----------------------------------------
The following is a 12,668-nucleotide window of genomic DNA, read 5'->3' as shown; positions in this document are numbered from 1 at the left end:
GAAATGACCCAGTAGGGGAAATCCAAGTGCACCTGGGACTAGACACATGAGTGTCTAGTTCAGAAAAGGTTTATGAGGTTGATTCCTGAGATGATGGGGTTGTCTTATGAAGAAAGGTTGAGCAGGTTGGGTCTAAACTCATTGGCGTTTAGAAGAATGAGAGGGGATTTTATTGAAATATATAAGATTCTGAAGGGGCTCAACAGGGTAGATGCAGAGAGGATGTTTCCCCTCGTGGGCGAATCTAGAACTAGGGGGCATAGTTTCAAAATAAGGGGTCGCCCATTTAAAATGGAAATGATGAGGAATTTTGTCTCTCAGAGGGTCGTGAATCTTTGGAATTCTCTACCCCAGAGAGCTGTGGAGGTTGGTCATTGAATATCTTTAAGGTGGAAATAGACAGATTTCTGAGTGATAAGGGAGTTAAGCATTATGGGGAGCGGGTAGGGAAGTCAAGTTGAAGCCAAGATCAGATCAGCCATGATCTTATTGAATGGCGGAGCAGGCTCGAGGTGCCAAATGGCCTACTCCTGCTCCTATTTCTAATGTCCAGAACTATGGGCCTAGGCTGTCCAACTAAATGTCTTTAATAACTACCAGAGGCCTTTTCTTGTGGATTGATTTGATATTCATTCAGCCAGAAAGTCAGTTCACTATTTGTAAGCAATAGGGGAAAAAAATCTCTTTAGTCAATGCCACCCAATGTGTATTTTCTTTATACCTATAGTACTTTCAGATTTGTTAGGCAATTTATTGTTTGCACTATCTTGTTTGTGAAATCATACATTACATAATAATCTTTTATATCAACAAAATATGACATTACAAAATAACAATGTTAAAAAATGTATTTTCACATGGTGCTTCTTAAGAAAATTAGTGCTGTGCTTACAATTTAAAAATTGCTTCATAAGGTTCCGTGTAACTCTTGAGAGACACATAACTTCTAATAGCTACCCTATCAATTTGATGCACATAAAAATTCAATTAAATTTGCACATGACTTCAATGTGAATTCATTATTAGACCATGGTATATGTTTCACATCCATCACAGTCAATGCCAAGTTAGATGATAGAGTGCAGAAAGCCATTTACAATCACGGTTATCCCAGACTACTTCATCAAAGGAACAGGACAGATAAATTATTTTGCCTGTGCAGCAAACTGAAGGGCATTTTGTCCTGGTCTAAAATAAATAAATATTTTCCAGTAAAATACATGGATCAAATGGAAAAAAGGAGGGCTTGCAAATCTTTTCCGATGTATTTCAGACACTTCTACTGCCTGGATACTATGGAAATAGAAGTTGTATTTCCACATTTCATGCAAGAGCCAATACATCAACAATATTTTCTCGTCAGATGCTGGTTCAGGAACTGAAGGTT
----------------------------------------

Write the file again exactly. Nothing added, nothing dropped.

The following is a 12,668-nucleotide window of genomic DNA, read 5'->3' as shown; positions in this document are numbered from 1 at the left end:
GAAATGACCCAGTAGGGGAAATCCAAGTGCACCTGGGACTAGACACATGAGTGTCTAGTTCAGAAAAGGTTTATGAGGTTGATTCCTGAGATGATGGGGTTGTCTTATGAAGAAAGGTTGAGCAGGTTGGGTCTAAACTCATTGGCGTTTAGAAGAATGAGAGGGGATTTTATTGAAATATATAAGATTCTGAAGGGGCTCAACAGGGTAGATGCAGAGAGGATGTTTCCCCTCGTGGGCGAATCTAGAACTAGGGGGCATAGTTTCAAAATAAGGGGTCGCCCATTTAAAATGGAAATGATGAGGAATTTTGTCTCTCAGAGGGTCGTGAATCTTTGGAATTCTCTACCCCAGAGAGCTGTGGAGGTTGGTCATTGAATATCTTTAAGGTGGAAATAGACAGATTTCTGAGTGATAAGGGAGTTAAGCATTATGGGGAGCGGGTAGGGAAGTCAAGTTGAAGCCAAGATCAGATCAGCCATGATCTTATTGAATGGCGGAGCAGGCTCGAGGTGCCAAATGGCCTACTCCTGCTCCTATTTCTAATGTCCAGAACTATGGGCCTAGGCTGTCCAACTAAATGTCTTTAATAACTACCAGAGGCCTTTTCTTGTGGATTGATTTGATATTCATTCAGCCAGAAAGTCAGTTCACTATTTGTAAGCAATAGGGGAAAAAAATCTCTTTAGTCAATGCCACCCAATGTGTATTTTCTTTATACCTATAGTACTTTCAGATTTGTTAGGCAATTTATTGTTTGCACTATCTTGTTTGTGAAATCATACATTACATAATAATCTTTTATATCAACAAAATATGACATTACAAAATAACAATGTTAAAAAATGTATTTTCACATGGTGCTTCTTAAGAAAATTAGTGCTGTGCTTACAATTTAAAAATTGCTTCATAAGGTTCCGTGTAACTCTTGAGAGACACATAACTTCTAATAGCTACCCTATCAATTTGATGCACATAAAAATTCAATTAAATTTGCACATGACTTCAATGTGAATTCATTATTAGACCATGGTATATGTTTCACATCCATCACAGTCAATGCCAAGTTAGATGATAGAGTGCAGAAAGCCATTTACAATCACGGTTATCCCAGACTACTTCATCAAAGGAACAGGACAGATAAATTATTTTGCCTGTGCAGCAAACTGAAGGGCATTTTGTCCTGGTCTAAAATAAATAAATATTTTCCAGTAAAATACATGGATCAAATGGAAAAAAGGAGGGCTTGCAAATCTTTTCCGATGTATTTCAGACACTTCTACTGCCTGGATACTATGGAAATAGAAGTTGTATTTCCACATTTCATGCAAGAGCCAATACATCAACAATATTTTCTCGTCAGATGCTGGTTCAGGAACTGAAGGTT